In her article on Merissa Mayer’s recent call for Yahooligans to return from work-at-home to the office, Esther Dyson says:

It’s important to be physically present, so important that she will bring her son to work. Almost precisely because it’s easy to work remotely, the advantage a company has over a collection of home workers – or a set of outsourced workers assembled through Task Rabbit – is that people can accomplish more when they work together, with a common culture and the benefit of serendipitous connections.

Businesspeople in MeetingI agree that teams are more effective when they effectively communicate. What does physical proximity have to do with this? Probably a great deal. We are, after all, a tribal species. Gathering together, eating together, bumping into each other, sharing the funny as well as the sad moments of our lives, are all significant components in feeling as though we can trust each other, and communicate openly and productively. We rely on non-verbal cues to determine how and when to best approach another with an idea, a request, or a concern. We learn those signals by being around others on a regular basis.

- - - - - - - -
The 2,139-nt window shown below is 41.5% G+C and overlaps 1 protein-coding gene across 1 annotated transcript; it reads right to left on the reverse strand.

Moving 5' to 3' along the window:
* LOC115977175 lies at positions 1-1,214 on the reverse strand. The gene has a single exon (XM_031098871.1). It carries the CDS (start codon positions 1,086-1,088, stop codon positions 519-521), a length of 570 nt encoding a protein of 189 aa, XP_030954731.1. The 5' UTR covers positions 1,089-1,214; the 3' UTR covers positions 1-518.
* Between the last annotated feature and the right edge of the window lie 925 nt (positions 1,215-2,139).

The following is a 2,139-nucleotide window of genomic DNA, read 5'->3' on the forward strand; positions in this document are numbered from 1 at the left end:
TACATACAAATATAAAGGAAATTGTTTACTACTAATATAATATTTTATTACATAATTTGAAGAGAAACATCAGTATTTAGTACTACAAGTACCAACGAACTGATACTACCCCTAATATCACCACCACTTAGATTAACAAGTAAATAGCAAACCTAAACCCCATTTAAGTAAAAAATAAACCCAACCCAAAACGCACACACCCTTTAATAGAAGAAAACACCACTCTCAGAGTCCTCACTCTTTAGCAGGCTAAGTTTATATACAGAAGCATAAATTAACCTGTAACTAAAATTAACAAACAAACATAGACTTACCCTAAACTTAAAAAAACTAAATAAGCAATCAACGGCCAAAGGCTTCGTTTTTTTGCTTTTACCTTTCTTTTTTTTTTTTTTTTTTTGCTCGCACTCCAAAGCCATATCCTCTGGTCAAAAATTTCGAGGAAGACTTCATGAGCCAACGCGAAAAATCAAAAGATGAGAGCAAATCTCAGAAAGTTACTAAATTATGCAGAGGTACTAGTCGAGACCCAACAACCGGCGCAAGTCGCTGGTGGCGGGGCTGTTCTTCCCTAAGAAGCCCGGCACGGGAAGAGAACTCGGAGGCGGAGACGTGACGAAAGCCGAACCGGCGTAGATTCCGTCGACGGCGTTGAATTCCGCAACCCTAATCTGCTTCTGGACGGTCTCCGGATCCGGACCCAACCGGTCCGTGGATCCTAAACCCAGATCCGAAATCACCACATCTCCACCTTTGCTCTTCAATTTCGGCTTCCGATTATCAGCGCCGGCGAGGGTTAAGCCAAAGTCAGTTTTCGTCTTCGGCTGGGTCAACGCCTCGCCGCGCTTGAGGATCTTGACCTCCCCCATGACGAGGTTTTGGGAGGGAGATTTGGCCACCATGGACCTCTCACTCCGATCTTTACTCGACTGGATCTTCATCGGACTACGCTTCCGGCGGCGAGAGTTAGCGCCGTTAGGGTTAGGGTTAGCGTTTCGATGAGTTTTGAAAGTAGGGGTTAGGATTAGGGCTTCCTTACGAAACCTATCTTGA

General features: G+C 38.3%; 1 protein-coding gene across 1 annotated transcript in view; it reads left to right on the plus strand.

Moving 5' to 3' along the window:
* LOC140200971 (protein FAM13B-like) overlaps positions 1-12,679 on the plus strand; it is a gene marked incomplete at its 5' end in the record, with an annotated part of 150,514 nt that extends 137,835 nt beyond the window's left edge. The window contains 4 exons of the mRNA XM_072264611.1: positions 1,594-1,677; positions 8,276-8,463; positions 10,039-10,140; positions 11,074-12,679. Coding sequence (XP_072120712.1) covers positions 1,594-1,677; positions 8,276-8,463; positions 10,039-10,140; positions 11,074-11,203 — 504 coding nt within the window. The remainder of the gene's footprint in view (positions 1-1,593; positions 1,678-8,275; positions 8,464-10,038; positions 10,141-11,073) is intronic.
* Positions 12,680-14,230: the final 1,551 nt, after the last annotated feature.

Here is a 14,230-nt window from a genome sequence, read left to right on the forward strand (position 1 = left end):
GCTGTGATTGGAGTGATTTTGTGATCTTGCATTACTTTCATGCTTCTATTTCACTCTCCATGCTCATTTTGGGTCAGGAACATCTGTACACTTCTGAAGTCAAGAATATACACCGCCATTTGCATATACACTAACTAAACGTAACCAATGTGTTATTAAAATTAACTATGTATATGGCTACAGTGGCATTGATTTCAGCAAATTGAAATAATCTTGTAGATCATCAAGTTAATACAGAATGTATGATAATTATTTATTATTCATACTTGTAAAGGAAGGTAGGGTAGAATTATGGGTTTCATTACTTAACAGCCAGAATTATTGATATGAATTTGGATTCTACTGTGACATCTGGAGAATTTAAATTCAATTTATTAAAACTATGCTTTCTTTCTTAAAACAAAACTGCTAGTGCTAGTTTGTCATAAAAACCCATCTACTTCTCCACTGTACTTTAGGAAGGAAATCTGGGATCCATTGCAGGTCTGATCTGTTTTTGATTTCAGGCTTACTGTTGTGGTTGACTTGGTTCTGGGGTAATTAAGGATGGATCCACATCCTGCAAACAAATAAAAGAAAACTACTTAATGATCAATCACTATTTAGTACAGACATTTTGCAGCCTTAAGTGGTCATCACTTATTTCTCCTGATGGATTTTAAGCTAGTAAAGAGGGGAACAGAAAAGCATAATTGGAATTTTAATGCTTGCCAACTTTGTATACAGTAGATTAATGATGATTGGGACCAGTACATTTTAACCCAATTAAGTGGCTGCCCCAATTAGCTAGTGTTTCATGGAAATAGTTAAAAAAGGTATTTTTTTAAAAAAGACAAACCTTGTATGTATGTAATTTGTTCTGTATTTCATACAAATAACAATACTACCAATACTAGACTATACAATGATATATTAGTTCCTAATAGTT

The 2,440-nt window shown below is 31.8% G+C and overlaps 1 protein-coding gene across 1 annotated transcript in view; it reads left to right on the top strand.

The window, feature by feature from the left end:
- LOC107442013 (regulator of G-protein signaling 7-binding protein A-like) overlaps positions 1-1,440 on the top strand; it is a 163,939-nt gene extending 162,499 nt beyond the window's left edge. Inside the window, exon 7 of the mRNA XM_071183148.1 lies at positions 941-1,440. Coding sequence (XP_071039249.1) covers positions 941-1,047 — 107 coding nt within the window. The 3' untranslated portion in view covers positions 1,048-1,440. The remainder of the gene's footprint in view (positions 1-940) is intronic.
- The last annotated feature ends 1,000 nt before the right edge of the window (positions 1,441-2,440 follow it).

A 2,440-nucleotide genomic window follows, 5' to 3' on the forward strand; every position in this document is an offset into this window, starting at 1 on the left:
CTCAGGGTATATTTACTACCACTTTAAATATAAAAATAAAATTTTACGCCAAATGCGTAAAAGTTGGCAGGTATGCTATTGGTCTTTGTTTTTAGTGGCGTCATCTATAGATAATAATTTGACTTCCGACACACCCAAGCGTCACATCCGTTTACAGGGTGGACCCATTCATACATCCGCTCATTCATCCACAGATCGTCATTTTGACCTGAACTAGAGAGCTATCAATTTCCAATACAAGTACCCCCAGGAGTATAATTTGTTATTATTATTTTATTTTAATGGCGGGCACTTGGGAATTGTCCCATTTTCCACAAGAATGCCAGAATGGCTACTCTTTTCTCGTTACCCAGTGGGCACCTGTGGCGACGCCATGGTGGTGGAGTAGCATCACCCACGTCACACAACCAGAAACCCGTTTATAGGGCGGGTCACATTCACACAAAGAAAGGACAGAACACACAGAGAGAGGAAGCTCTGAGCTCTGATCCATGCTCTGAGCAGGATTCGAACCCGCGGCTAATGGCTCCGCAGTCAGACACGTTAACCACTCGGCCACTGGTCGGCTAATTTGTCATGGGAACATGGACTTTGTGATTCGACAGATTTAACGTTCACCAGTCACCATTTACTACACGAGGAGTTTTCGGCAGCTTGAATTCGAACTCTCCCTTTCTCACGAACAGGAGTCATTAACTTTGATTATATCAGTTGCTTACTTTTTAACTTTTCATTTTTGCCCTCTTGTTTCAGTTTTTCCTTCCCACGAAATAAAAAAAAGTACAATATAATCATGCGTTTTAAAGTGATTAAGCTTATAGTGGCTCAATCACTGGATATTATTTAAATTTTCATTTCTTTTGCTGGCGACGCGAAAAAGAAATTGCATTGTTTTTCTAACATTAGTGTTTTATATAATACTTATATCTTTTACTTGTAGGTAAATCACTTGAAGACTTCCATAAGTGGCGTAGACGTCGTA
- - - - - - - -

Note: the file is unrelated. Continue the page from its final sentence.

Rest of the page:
Can technologies provide adequate channels of relationship development to substitute for having to be “in the office” at all times, with everybody? Well, here we need to differentiate a bit; because not all relationships require the same level of interaction. For instance, a customer service representative or inbound telesales person – who would not normally come into direct contact with the customer, anyway – would not necessarily benefit from working a shift in a cubicle adjacent to a hundred other such employees, any more than by working from the kitchen table or the neighborhood Starbucks.

But, excluding those kinds of tele-roles, employees who need to collaborate on projects will absolutely benefit from the higher-bandwidth communication that face-to-face (F2F) interaction allows.